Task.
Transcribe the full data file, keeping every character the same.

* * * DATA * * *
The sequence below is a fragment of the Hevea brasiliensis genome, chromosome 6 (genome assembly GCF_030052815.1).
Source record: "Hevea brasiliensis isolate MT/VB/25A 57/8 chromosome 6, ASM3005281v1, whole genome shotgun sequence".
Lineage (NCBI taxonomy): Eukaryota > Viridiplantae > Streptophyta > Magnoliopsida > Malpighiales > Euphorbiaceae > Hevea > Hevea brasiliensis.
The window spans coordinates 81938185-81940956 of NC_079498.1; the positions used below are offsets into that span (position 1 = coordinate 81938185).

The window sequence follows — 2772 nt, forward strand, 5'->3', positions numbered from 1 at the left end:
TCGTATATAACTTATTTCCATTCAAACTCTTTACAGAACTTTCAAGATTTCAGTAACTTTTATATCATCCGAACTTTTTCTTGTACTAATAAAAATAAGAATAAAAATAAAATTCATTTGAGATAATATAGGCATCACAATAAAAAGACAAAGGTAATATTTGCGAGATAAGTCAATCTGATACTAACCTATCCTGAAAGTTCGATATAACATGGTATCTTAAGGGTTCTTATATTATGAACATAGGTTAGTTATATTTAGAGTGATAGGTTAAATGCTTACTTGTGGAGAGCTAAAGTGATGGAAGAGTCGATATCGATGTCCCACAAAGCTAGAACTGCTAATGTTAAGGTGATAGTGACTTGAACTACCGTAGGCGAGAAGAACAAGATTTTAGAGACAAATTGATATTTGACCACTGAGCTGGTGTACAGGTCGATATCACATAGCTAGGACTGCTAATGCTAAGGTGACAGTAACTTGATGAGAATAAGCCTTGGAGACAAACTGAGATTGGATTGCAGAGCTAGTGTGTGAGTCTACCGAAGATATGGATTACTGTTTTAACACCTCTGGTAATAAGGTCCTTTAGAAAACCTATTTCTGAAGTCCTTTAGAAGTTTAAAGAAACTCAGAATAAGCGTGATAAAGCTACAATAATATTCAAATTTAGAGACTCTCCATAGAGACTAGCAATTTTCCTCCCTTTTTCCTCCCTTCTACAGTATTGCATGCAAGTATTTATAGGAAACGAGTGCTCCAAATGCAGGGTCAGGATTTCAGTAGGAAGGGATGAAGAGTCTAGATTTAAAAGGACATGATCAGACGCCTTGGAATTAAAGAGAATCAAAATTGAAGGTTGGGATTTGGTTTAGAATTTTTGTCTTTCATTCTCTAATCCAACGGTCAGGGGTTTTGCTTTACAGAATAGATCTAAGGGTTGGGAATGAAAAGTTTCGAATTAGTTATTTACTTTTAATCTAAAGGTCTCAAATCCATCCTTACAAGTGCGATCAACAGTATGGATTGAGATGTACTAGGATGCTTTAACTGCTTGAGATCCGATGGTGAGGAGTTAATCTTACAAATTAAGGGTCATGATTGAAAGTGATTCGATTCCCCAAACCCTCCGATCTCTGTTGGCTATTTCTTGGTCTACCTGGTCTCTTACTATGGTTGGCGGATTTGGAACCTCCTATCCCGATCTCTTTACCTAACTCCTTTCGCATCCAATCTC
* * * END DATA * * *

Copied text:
The sequence below is a fragment of the Hevea brasiliensis genome, chromosome 6 (genome assembly GCF_030052815.1).
Source record: "Hevea brasiliensis isolate MT/VB/25A 57/8 chromosome 6, ASM3005281v1, whole genome shotgun sequence".
Lineage (NCBI taxonomy): Eukaryota > Viridiplantae > Streptophyta > Magnoliopsida > Malpighiales > Euphorbiaceae > Hevea > Hevea brasiliensis.
The window spans coordinates 81938185-81940956 of NC_079498.1; the positions used below are offsets into that span (position 1 = coordinate 81938185).

The window sequence follows — 2772 nt, forward strand, 5'->3', positions numbered from 1 at the left end:
TCGTATATAACTTATTTCCATTCAAACTCTTTACAGAACTTTCAAGATTTCAGTAACTTTTATATCATCCGAACTTTTTCTTGTACTAATAAAAATAAGAATAAAAATAAAATTCATTTGAGATAATATAGGCATCACAATAAAAAGACAAAGGTAATATTTGCGAGATAAGTCAATCTGATACTAACCTATCCTGAAAGTTCGATATAACATGGTATCTTAAGGGTTCTTATATTATGAACATAGGTTAGTTATATTTAGAGTGATAGGTTAAATGCTTACTTGTGGAGAGCTAAAGTGATGGAAGAGTCGATATCGATGTCCCACAAAGCTAGAACTGCTAATGTTAAGGTGATAGTGACTTGAACTACCGTAGGCGAGAAGAACAAGATTTTAGAGACAAATTGATATTTGACCACTGAGCTGGTGTACAGGTCGATATCACATAGCTAGGACTGCTAATGCTAAGGTGACAGTAACTTGATGAGAATAAGCCTTGGAGACAAACTGAGATTGGATTGCAGAGCTAGTGTGTGAGTCTACCGAAGATATGGATTACTGTTTTAACACCTCTGGTAATAAGGTCCTTTAGAAAACCTATTTCTGAAGTCCTTTAGAAGTTTAAAGAAACTCAGAATAAGCGTGATAAAGCTACAATAATATTCAAATTTAGAGACTCTCCATAGAGACTAGCAATTTTCCTCCCTTTTTCCTCCCTTCTACAGTATTGCATGCAAGTATTTATAGGAAACGAGTGCTCCAAATGCAGGGTCAGGATTTCAGTAGGAAGGGATGAAGAGTCTAGATTTAAAAGGACATGATCAGACGCCTTGGAATTAAAGAGAATCAAAATTGAAGGTTGGGATTTGGTTTAGAATTTTTGTCTTTCATTCTCTAATCCAACGGTCAGGGGTTTTGCTTTACAGAATAGATCTAAGGGTTGGGAATGAAAAGTTTCGAATTAGTTATTTACTTTTAATCTAAAGGTCTCAAATCCATCCTTACAAGTGCGATCAACAGTATGGATTGAGATGTACTAGGATGCTTTAACTGCTTGAGATCCGATGGTGAGGAGTTAATCTTACAAATTAAGGGTCATGATTGAAAGTGATTCGATTCCCCAAACCCTCCGATCTCTGTTGGCTATTTCTTGGTCTACCTGGTCTCTTACTATGGTTGGCGGATTTGGAACCTCCTATCCCGATCTCTTTACCTAACTCCTTTCGCATCCAATCTC